The video for “Mirrors” depicts the tale of a couple spanning many years, supposedly based on the relationship of Timberlake’s grandparents. I love this element, that shows the couple looking to the past for wisdom even in their old age, knowing what they’ve accomplished and when they’ve failed and being able to enjoy being with each other.
I love having a love story. I love that we’ll be writing it until the end.
When last we spoke, we were stuck in the depths of winter. And now it’s June, my favorite month, and everything is different. I had started to feel weird about this space. There seemed to be only a few of you still checking in and while I wish I could be nonchalant about audience, I can’t. “Know your audience” has been drilled into my brain by every writing instructor I’ve ever had. Not knowing who was still around made me feel odd. Then one day the “visual” editor in WordPress was no longer working and life got really nuts and I thought, “That’s that. Taking a break. Not thinking about it until I think about it.”
I haven’t really missed it here, partially because I really needed a break from being the writer I had become, and partially because I needed to focus on other things. A few weeks ago, a writer who I respect and admire complimented what I had put here, and it got something stirring. It wasn’t ready yet, and I’m not sure that this is really my jump back into this space, but this awkward re-entry seems necessary.
So much has happened, and all of it required my full brain. It seemed like there was no room for immediate reflection, so I didn’t even try. The biggest thing is that I got a big, new job that is really perfect for me. I was really scared, though, to go from the job that I’d had for over 9 years to something completely new. But with each day I realize what a positive thing it is and it’s disarming to see how good things are, to see some really hard work and a lot of difficult years pay off.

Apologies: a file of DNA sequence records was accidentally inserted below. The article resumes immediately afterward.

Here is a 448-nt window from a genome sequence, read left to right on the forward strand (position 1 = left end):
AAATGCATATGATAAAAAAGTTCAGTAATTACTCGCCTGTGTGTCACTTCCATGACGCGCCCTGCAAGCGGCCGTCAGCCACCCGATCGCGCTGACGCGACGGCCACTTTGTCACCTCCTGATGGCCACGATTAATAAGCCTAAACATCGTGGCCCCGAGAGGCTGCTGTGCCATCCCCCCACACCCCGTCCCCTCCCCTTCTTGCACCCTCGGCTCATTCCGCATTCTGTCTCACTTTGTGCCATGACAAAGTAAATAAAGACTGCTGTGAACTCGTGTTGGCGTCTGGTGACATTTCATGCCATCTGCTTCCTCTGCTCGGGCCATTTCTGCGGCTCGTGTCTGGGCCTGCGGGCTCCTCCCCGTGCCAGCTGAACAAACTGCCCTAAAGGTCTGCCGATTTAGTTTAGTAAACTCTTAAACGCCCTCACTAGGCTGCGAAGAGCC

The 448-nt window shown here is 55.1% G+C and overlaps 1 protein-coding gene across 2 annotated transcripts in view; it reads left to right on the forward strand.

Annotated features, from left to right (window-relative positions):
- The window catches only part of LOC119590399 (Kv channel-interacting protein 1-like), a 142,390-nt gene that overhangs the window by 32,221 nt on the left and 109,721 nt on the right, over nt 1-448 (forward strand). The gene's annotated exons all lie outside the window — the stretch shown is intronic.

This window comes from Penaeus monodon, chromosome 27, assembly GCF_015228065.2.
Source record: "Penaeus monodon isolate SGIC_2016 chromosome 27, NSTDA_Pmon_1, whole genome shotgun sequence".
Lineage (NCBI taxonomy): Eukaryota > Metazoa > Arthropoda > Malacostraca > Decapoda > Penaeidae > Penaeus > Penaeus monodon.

My husband and my kid are amazing. I’ve been letting this particularly good patch just ride, maybe snapping the occasional picture or posting the occasional tweet. I’ve always liked being able to read back through time, and it seems like documenting good stuff would be helpful, especially when rough times inevitably return. But I don’t think I’ll regret just living without simultaneously writing a rough draft of a recap in my head.
All of this meandering is to say that if you’re still here, cool. If not, cool. I’ll be tinkering more and more and I hope to hear from you now and then.
Here are some fajitas smothered in cheese that we got in Detroit:
I was a terrible writer in college. Every once in awhile I would come up with a snippet of a good imagery or maybe even a decent sentence, but my stories were trite and immature. Of course, at the time, I thought I was writing such deep stories about minor scandals that hadn’t already been told by every slightly damaged young woman since pens first touched paper. I reveled in my workshops and panted with excitement when my stories were read aloud. My teachers were kind, though, and were skilled enough to give me the kind of criticism that they knew I needed without crushing my spirit. Chuck Kinder and Buddy Nordan knew that someone who wants to be a writer only has to write. Achievements like publishing and accolades were secondary to the act of gathering words together, a step that scares off countless.